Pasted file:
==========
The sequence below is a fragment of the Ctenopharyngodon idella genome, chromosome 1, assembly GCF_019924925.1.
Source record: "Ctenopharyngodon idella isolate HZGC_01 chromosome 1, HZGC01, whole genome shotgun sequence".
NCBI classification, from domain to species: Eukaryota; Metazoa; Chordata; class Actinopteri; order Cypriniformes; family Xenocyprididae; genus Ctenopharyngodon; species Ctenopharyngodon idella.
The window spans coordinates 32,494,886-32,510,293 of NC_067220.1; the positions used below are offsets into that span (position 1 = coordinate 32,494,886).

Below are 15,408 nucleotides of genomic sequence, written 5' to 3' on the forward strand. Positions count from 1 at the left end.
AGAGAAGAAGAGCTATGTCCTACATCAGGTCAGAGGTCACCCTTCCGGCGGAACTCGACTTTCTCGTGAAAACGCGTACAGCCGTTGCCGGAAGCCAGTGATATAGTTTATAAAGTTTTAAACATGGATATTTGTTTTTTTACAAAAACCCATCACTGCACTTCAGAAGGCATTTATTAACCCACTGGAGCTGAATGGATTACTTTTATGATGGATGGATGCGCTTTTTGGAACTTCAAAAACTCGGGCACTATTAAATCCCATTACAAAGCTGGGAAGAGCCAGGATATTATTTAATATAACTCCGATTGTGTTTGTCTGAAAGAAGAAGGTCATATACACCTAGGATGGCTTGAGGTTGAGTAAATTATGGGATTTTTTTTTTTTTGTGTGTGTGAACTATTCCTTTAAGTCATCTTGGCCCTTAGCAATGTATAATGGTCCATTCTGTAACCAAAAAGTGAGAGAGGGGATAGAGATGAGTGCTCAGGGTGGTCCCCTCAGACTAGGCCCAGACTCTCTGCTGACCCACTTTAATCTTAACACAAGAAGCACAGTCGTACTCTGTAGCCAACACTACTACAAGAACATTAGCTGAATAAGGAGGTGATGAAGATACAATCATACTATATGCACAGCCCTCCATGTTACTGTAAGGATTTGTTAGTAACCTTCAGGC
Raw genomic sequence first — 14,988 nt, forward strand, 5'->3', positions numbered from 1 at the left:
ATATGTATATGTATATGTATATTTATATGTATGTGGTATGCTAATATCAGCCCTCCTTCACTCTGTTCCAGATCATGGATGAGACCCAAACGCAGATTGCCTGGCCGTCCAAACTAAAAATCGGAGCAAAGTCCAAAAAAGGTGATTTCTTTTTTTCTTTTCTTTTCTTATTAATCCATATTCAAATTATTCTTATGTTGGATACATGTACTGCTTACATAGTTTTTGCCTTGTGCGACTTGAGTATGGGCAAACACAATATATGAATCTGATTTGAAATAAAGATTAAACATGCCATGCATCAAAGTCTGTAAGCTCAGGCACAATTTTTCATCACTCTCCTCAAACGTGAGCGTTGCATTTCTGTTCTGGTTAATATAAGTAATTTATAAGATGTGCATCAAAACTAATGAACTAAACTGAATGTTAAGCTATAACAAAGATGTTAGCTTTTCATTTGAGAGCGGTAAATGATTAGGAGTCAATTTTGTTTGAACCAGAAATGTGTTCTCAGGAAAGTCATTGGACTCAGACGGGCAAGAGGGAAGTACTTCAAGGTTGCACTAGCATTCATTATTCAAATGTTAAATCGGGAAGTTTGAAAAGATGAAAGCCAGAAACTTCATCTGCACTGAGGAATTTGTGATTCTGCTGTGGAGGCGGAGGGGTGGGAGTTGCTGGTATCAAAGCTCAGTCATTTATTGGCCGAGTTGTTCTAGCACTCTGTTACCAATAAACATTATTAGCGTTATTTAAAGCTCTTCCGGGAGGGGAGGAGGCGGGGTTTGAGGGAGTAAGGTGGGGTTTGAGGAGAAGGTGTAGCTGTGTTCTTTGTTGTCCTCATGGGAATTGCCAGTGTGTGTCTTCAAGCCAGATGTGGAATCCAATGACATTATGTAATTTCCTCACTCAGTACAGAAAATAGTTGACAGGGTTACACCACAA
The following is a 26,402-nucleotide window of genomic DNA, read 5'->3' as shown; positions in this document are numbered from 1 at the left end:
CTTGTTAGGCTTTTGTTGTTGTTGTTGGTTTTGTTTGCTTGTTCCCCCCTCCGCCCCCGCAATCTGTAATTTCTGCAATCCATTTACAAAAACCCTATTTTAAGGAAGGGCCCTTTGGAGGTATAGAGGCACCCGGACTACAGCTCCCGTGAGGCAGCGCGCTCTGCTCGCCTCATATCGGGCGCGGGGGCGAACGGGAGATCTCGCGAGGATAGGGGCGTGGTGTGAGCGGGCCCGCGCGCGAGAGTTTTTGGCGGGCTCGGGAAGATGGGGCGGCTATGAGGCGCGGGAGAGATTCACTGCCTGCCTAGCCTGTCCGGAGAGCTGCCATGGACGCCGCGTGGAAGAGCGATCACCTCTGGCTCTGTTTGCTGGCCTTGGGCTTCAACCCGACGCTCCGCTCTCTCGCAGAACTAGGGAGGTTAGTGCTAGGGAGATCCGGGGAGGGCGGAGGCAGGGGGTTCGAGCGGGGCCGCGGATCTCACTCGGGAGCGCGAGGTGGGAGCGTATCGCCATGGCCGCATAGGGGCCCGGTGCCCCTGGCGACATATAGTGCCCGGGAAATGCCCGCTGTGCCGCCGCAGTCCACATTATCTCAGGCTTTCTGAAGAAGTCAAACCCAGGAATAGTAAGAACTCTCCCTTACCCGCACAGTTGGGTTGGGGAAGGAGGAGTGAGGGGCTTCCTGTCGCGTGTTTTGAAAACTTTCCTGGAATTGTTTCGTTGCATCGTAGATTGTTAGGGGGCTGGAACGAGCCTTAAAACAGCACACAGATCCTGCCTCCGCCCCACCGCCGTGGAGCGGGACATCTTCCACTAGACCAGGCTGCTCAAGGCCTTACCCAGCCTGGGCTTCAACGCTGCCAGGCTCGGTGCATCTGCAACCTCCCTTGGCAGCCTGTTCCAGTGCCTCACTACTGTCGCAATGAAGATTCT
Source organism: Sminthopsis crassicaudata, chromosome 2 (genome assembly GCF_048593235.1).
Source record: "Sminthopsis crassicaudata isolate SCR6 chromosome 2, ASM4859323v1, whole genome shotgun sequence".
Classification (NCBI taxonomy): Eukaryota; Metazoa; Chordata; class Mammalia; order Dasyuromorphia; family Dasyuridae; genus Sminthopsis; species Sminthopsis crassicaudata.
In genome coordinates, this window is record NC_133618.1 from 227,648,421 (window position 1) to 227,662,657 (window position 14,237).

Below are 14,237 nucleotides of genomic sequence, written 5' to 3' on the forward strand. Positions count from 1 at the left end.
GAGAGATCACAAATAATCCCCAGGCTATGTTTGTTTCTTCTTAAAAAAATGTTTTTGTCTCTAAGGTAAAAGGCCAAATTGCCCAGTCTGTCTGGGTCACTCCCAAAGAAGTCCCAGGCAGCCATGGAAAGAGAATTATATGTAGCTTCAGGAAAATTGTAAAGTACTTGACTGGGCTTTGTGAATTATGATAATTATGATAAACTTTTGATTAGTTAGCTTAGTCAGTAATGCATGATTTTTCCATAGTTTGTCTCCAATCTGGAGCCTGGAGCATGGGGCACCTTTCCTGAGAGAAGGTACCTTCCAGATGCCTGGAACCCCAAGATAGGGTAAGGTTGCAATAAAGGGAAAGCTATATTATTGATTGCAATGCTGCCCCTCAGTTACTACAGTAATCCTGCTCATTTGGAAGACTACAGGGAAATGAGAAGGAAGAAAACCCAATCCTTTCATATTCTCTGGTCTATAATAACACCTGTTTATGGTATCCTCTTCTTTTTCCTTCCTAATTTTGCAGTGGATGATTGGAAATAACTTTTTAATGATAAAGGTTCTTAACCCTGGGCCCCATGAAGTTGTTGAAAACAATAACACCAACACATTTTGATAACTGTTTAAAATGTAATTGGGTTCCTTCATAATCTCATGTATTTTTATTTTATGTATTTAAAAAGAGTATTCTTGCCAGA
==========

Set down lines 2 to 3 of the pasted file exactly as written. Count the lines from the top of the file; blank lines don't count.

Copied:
Source record: "Ctenopharyngodon idella isolate HZGC_01 chromosome 1, HZGC01, whole genome shotgun sequence".
NCBI classification, from domain to species: Eukaryota; Metazoa; Chordata; class Actinopteri; order Cypriniformes; family Xenocyprididae; genus Ctenopharyngodon; species Ctenopharyngodon idella.